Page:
Sand is a naturally occurring granularmaterial composed of finely divided rock and mineral particles. The composition of sand is highly variable, depending on the local rock sources and conditions, but the most common constituent of sand in inland continental settings and non-tropicalcoastal settings is silica (silicon dioxide, or SiO2), usually in the form of quartz.
The second most common form of sand is calcium carbonate, for example aragonite, which has mostly been created, over the past half billion years, by various forms of life, like coral and shellfish. It is, for example, the primary form of sand apparent in areas where reefs have dominated the ecosystem for millions of years like the Caribbean.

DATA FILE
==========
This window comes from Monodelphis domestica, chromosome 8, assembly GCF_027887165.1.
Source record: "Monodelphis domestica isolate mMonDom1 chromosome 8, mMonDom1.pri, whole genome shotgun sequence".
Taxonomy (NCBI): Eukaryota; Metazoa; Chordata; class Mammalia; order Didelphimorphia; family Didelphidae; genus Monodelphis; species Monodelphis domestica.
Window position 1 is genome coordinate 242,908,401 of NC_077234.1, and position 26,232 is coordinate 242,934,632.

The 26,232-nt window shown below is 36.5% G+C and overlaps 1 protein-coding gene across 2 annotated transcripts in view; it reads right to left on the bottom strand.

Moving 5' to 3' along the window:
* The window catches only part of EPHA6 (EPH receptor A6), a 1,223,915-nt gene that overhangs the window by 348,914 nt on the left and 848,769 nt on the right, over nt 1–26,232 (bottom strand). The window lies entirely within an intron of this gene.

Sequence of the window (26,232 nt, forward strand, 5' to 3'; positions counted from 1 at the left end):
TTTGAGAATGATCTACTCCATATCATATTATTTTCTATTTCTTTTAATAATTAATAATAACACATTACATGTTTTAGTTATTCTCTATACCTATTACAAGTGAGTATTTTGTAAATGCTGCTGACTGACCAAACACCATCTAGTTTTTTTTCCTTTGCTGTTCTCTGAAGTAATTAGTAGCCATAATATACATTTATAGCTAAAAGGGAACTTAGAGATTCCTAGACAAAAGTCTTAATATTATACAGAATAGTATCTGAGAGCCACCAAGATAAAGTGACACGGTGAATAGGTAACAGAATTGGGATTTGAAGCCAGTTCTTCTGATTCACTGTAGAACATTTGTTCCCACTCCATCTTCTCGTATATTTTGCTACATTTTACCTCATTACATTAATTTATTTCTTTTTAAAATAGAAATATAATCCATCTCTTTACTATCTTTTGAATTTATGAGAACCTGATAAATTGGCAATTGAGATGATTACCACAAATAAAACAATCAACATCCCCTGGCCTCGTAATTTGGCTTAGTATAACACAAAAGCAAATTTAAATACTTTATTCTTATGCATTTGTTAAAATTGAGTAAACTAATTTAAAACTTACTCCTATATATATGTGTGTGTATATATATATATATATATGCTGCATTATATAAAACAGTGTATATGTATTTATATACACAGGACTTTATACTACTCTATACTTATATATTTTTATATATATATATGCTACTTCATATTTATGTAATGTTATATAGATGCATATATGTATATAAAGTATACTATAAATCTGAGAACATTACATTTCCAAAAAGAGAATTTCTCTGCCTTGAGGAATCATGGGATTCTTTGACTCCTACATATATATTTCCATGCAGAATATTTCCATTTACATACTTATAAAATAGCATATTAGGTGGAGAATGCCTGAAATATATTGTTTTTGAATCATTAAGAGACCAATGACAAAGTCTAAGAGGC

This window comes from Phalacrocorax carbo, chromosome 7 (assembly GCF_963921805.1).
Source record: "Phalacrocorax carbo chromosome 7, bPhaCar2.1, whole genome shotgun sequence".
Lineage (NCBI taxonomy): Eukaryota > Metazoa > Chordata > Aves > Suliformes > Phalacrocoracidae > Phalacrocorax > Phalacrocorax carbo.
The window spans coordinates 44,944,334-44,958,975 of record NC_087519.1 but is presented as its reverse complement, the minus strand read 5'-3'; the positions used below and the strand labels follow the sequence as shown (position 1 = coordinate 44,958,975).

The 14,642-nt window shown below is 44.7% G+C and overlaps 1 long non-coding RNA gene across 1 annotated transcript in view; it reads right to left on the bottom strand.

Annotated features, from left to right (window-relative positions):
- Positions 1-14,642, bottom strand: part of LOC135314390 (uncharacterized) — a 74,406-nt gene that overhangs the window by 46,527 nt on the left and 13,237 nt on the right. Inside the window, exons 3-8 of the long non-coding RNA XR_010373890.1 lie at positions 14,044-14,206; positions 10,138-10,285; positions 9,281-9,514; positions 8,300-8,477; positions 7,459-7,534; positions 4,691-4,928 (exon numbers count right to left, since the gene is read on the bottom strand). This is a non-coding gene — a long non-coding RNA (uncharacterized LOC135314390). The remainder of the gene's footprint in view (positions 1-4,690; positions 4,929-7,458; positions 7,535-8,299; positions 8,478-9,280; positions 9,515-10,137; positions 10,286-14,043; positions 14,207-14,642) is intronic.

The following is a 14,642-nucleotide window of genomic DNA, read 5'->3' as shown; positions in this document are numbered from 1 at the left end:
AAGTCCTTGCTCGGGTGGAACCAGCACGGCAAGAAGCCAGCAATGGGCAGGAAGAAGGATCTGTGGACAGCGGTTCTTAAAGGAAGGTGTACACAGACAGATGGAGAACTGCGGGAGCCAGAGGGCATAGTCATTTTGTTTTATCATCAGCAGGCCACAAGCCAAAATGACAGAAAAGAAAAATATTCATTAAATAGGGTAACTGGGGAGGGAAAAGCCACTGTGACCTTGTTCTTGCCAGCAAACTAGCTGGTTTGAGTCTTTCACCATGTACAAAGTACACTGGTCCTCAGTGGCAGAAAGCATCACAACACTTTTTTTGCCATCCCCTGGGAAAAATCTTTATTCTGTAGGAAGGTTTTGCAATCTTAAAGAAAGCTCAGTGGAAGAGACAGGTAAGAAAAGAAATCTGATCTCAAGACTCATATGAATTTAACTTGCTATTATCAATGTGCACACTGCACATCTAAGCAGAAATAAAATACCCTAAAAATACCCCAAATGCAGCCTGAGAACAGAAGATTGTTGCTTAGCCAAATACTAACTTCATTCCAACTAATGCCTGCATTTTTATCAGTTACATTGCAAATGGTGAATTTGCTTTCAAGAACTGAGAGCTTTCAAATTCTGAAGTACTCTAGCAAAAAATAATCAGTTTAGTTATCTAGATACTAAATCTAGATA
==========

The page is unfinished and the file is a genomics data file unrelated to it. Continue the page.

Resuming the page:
The Sahara (Arabic: الصحراء الكبرى, aṣ-Ṣaḥrāʾ al-Kubrā , 'the Greatest Desert') is the world's hottest desert, the third largest desert after Antarctica and the Arctic. At over 9,400,000 square kilometres (3,600,000 sq mi), it covers most of North Africa, making it almost as large as China or the United States. The Sahara stretches from the Red Sea, including parts of the Mediterranean coasts, to the outskirts of the Atlantic Ocean. To the south, it is delimited by the Sahel, a belt of semi-arid tropical savanna that composes the northern region of central and western Sub-Saharan Africa.
Some of the sand dunes can reach 180 metres (590 ft) in height. The name comes from the plural Arabic language word for desert, (صحارىṣaḥārā [ˈsˤɑħɑ:rɑ:];